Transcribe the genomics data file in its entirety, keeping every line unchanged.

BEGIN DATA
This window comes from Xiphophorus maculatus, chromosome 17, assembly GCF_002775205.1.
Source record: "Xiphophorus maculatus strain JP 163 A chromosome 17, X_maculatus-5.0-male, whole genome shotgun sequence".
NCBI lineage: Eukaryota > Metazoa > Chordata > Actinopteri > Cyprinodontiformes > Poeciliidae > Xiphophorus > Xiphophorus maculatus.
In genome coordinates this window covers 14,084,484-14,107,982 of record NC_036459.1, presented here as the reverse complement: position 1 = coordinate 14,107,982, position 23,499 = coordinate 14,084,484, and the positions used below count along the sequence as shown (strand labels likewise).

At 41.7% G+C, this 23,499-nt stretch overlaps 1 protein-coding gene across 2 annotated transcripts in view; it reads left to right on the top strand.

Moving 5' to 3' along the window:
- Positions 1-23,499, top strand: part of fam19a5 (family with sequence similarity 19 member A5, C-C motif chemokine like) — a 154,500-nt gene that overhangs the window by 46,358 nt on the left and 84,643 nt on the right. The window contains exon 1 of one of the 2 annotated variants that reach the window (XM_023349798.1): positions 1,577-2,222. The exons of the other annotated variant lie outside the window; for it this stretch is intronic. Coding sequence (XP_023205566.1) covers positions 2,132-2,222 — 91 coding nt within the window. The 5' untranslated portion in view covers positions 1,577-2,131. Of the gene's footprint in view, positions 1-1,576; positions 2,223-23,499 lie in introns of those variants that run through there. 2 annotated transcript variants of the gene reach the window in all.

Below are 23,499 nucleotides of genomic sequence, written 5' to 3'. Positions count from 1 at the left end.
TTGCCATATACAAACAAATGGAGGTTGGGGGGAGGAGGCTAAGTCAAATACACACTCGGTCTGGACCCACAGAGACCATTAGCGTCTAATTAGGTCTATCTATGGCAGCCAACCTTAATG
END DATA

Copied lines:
This window comes from Xiphophorus maculatus, chromosome 17, assembly GCF_002775205.1.
Source record: "Xiphophorus maculatus strain JP 163 A chromosome 17, X_maculatus-5.0-male, whole genome shotgun sequence".
NCBI lineage: Eukaryota > Metazoa > Chordata > Actinopteri > Cyprinodontiformes > Poeciliidae > Xiphophorus > Xiphophorus maculatus.
In genome coordinates this window covers 14,084,484-14,107,982 of record NC_036459.1, presented here as the reverse complement: position 1 = coordinate 14,107,982, position 23,499 = coordinate 14,084,484, and the positions used below count along the sequence as shown (strand labels likewise).

At 41.7% G+C, this 23,499-nt stretch overlaps 1 protein-coding gene across 2 annotated transcripts in view; it reads left to right on the top strand.

Moving 5' to 3' along the window:
- Positions 1-23,499, top strand: part of fam19a5 (family with sequence similarity 19 member A5, C-C motif chemokine like) — a 154,500-nt gene that overhangs the window by 46,358 nt on the left and 84,643 nt on the right. The window contains exon 1 of one of the 2 annotated variants that reach the window (XM_023349798.1): positions 1,577-2,222. The exons of the other annotated variant lie outside the window; for it this stretch is intronic. Coding sequence (XP_023205566.1) covers positions 2,132-2,222 — 91 coding nt within the window. The 5' untranslated portion in view covers positions 1,577-2,131. Of the gene's footprint in view, positions 1-1,576; positions 2,223-23,499 lie in introns of those variants that run through there. 2 annotated transcript variants of the gene reach the window in all.

Below are 23,499 nucleotides of genomic sequence, written 5' to 3'. Positions count from 1 at the left end.
TTGCCATATACAAACAAATGGAGGTTGGGGGGAGGAGGCTAAGTCAAATACACACTCGGTCTGGACCCACAGAGACCATTAGCGTCTAATTAGGTCTATCTATGGCAGCCAACCTTAATG